• Handicapped Badass: Ward after becoming mute.
    • Little Miss Badass: Selphie.
    • Retired Badass: Laguna, Kiros, and Ward.
  • Bad Mood as an Excuse: One gets the impression from the message programed into the robotic dummy of President Vinzer Deling that the real Deling makes use of this a lot, given how convincing the dummy is.
    Deling Dummy: I'm in a bad mood right now! If there is nothing in particular, I order you to leave immediately!
  • Bag of Holding
  • Bag of Sharing:
    • Laguna's party and the main party share access to the same collection of Guardian Forces, stocked magic, and items, and anything that Laguna and his friends acquire during the Mental Time Travel sequences stays in the main party's inventory when they wake up. Justified due to the main party being sent to Laguna's party via mental mind travel, inadvertently granting the latter party their own stuff in the process, though this does not explain the sharing of physical items.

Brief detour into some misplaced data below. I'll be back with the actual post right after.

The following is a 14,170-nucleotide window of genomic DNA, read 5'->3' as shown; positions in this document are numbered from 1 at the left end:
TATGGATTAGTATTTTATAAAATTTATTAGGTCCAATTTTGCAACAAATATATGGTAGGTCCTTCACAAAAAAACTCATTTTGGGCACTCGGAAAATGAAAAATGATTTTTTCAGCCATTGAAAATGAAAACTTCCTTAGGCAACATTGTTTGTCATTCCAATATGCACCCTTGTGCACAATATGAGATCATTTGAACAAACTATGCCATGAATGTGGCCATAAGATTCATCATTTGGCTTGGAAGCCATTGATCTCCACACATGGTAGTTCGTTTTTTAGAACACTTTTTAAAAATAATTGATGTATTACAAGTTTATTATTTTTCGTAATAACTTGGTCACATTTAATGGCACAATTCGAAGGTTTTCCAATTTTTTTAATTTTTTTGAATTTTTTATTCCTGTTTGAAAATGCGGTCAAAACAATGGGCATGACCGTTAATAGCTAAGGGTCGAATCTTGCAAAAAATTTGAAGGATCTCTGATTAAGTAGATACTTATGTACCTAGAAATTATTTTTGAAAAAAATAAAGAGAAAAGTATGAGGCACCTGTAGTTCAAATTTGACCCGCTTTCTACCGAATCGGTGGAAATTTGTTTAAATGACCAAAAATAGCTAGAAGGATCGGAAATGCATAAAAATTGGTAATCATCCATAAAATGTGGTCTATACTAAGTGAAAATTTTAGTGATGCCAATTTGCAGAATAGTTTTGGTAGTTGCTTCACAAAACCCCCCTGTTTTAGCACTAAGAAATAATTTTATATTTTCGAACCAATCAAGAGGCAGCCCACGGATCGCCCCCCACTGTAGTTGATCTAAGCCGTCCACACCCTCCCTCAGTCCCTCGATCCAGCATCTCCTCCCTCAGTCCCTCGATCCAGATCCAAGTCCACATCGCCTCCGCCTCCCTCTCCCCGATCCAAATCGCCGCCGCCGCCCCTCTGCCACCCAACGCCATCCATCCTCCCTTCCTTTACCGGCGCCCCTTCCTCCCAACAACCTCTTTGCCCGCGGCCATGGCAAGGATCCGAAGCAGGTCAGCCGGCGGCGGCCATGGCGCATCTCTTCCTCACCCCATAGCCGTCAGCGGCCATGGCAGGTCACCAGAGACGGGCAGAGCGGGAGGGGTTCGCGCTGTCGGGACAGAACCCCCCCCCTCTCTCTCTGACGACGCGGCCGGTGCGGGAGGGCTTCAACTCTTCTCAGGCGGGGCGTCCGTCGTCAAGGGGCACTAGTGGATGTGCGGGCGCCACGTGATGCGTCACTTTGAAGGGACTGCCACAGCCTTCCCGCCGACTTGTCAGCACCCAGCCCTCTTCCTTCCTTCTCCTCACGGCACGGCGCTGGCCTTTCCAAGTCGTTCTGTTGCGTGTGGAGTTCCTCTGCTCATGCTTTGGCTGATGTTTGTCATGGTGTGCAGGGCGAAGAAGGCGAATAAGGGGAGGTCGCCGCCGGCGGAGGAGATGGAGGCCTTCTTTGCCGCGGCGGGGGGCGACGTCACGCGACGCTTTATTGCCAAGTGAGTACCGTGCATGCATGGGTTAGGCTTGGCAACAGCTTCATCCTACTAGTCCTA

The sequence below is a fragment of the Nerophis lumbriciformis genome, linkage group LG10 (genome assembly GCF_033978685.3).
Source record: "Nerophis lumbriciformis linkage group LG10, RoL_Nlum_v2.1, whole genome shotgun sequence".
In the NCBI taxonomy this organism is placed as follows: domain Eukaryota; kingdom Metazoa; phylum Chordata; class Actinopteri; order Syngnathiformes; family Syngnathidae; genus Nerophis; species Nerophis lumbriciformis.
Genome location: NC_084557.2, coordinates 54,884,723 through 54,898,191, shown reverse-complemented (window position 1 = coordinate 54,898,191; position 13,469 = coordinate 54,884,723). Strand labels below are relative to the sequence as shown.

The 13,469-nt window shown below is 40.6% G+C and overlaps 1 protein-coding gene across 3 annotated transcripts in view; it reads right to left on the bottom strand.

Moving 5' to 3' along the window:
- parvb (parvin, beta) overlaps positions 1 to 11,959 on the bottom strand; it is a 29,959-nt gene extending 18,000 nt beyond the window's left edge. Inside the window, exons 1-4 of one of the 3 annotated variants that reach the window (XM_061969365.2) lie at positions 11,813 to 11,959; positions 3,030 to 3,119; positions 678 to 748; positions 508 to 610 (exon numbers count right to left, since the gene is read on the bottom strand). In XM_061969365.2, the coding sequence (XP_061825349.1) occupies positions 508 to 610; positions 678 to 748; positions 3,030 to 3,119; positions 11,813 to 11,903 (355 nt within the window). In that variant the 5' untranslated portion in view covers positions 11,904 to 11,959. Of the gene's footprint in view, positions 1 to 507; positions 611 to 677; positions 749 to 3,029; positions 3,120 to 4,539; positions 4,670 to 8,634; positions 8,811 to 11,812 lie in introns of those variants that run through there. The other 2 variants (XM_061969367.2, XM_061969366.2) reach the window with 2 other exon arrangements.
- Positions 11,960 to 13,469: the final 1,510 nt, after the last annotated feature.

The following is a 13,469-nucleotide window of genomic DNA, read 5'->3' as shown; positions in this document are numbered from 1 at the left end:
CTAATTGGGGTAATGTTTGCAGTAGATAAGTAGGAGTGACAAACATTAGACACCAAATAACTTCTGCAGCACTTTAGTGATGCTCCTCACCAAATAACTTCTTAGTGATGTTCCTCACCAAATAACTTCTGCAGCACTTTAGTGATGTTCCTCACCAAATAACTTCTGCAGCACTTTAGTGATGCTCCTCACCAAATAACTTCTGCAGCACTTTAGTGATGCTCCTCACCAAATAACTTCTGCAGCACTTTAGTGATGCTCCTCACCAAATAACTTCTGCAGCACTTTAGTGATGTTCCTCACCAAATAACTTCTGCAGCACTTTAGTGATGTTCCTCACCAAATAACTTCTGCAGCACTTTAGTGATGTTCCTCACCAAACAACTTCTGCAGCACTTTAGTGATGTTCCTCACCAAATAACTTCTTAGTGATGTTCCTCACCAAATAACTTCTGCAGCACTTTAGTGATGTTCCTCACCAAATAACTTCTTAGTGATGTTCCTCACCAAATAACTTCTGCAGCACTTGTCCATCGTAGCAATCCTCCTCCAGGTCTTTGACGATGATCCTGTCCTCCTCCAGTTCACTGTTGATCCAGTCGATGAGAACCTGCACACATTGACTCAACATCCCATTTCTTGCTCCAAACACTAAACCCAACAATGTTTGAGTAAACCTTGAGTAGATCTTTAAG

• Guardian Forces, stocked magic, and items are also freely shared during instances in which the main party splits up, including when Squall goes into space.
  • Batman Gambit: The heroes actually use this on Ultimecia, although Ultimecia had gotten them with one earlier. Possessing Rinoa and putting her into a coma so that she could go into space and free the most powerful sorceress in the world... nobody could see it coming.
  • Battle Theme Music
  • The Beastmaster: Rinoa.
  • Because Destiny Says So: Cid promotes Squall to Commander of SeeD based on Edea's foreknowledge of Squall's role in defeating Ultimecia. Squall in turn tells the other SeeDs at Balamb Garden that it is their destiny to fight the sorceress, and tells the past Edea that she will found SeeD for that purpose. The Stable Time Loop means that there's a lot of Because Destiny Says So running around the plot; Ultimecia, possessing Edea, also identifies Squall as "the legendary SeeD destined to face me".